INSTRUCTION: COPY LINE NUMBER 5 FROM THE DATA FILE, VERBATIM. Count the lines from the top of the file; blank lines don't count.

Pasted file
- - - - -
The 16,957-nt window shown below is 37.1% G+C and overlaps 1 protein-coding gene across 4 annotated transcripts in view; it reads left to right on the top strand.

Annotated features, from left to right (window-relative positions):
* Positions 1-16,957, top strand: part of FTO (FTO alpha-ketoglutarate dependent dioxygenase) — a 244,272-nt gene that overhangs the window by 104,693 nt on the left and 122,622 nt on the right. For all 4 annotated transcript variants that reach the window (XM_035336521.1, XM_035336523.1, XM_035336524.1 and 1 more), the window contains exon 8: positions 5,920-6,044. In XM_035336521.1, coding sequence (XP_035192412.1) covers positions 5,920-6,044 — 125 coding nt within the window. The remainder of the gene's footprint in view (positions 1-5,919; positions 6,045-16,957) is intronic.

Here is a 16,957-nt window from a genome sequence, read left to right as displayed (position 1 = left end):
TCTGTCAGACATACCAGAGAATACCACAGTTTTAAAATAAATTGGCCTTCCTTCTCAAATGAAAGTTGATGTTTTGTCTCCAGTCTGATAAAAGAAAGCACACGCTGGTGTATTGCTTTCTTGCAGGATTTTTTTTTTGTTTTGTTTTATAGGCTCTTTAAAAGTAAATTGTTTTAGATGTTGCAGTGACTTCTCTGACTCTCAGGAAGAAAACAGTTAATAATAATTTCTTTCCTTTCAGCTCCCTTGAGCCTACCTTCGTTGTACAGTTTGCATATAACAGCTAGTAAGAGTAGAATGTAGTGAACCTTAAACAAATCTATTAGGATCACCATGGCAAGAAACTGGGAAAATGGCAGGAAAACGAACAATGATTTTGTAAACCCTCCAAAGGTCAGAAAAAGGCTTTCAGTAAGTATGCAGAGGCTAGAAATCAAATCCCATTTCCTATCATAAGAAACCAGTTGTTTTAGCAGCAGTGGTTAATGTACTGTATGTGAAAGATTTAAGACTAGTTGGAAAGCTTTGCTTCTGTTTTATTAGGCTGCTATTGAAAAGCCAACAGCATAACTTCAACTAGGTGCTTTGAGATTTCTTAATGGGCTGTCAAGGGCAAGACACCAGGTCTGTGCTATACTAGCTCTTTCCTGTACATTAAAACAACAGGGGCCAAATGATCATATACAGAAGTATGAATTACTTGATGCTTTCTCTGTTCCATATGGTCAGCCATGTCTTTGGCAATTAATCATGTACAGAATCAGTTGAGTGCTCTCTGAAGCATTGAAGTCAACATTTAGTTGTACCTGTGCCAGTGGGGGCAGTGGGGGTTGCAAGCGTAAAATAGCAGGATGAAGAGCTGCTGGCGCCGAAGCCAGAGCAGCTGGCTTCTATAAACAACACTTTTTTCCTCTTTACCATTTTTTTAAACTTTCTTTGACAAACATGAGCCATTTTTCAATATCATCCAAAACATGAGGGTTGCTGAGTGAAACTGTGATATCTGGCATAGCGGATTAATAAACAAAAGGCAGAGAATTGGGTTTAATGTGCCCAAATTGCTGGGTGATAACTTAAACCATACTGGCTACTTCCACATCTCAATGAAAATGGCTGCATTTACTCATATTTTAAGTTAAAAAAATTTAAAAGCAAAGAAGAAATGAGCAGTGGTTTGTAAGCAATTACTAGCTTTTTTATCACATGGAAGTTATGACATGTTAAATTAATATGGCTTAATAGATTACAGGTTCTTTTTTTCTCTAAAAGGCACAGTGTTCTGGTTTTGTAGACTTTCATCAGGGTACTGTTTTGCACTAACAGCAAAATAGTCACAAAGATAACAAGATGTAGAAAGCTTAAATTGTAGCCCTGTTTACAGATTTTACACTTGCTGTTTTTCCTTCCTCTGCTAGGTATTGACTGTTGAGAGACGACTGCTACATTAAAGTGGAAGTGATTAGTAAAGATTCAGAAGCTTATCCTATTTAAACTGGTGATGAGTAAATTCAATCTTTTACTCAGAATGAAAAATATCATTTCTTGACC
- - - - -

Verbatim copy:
TCTGTCAGACATACCAGAGAATACCACAGTTTTAAAATAAATTGGCCTTCCTTCTCAAATGAAAGTTGATGTTTTGTCTCCAGTCTGATAAAAGAAAGCACACGCTGGTGTATTGCTTTCTTGCAGGATTTTTTTTTTGTTTTGTTTTATAGGCTCTTTAAAAGTAAATTGTTTTAGATGTTGCAGTGACTTCTCTGACTCTCAGGAAGAAAACAGTTAATAATAATTTCTTTCCTTTCAGCTCCCTTGAGCCTACCTTCGTTGTACAGTTTGCATATAACAGCTAGTAAGAGTAGAATGTAGTGAACCTTAAACAAATCTATTAGGATCACCATGGCAAGAAACTGGGAAAATGGCAGGAAAACGAACAATGATTTTGTAAACCCTCCAAAGGTCAGAAAAAGGCTTTCAGTAAGTATGCAGAGGCTAGAAATCAAATCCCATTTCCTATCATAAGAAACCAGTTGTTTTAGCAGCAGTGGTTAATGTACTGTATGTGAAAGATTTAAGACTAGTTGGAAAGCTTTGCTTCTGTTTTATTAGGCTGCTATTGAAAAGCCAACAGCATAACTTCAACTAGGTGCTTTGAGATTTCTTAATGGGCTGTCAAGGGCAAGACACCAGGTCTGTGCTATACTAGCTCTTTCCTGTACATTAAAACAACAGGGGCCAAATGATCATATACAGAAGTATGAATTACTTGATGCTTTCTCTGTTCCATATGGTCAGCCATGTCTTTGGCAATTAATCATGTACAGAATCAGTTGAGTGCTCTCTGAAGCATTGAAGTCAACATTTAGTTGTACCTGTGCCAGTGGGGGCAGTGGGGGTTGCAAGCGTAAAATAGCAGGATGAAGAGCTGCTGGCGCCGAAGCCAGAGCAGCTGGCTTCTATAAACAACACTTTTTTCCTCTTTACCATTTTTTTAAACTTTCTTTGACAAACATGAGCCATTTTTCAATATCATCCAAAACATGAGGGTTGCTGAGTGAAACTGTGATATCTGGCATAGCGGATTAATAAACAAAAGGCAGAGAATTGGGTTTAATGTGCCCAAATTGCTGGGTGATAACTTAAACCATACTGGCTACTTCCACATCTCAATGAAAATGGCTGCATTTACTCATATTTTAAGTTAAAAAAATTTAAAAGCAAAGAAGAAATGAGCAGTGGTTTGTAAGCAATTACTAGCTTTTTTATCACATGGAAGTTATGACATGTTAAATTAATATGGCTTAATAGATTACAGGTTCTTTTTTTCTCTAAAAGGCACAGTGTTCTGGTTTTGTAGACTTTCATCAGGGTACTGTTTTGCACTAACAGCAAAATAGTCACAAAGATAACAAGATGTAGAAAGCTTAAATTGTAGCCCTGTTTACAGATTTTACACTTGCTGTTTTTCCTTCCTCTGCTAGGTATTGACTGTTGAGAGACGACTGCTACATTAAAGTGGAAGTGATTAGTAAAGATTCAGAAGCTTATCCTATTTAAACTGGTGATGAGTAAATTCAATCTTTTACTCAGAATGAAAAATATCATTTCTTGACC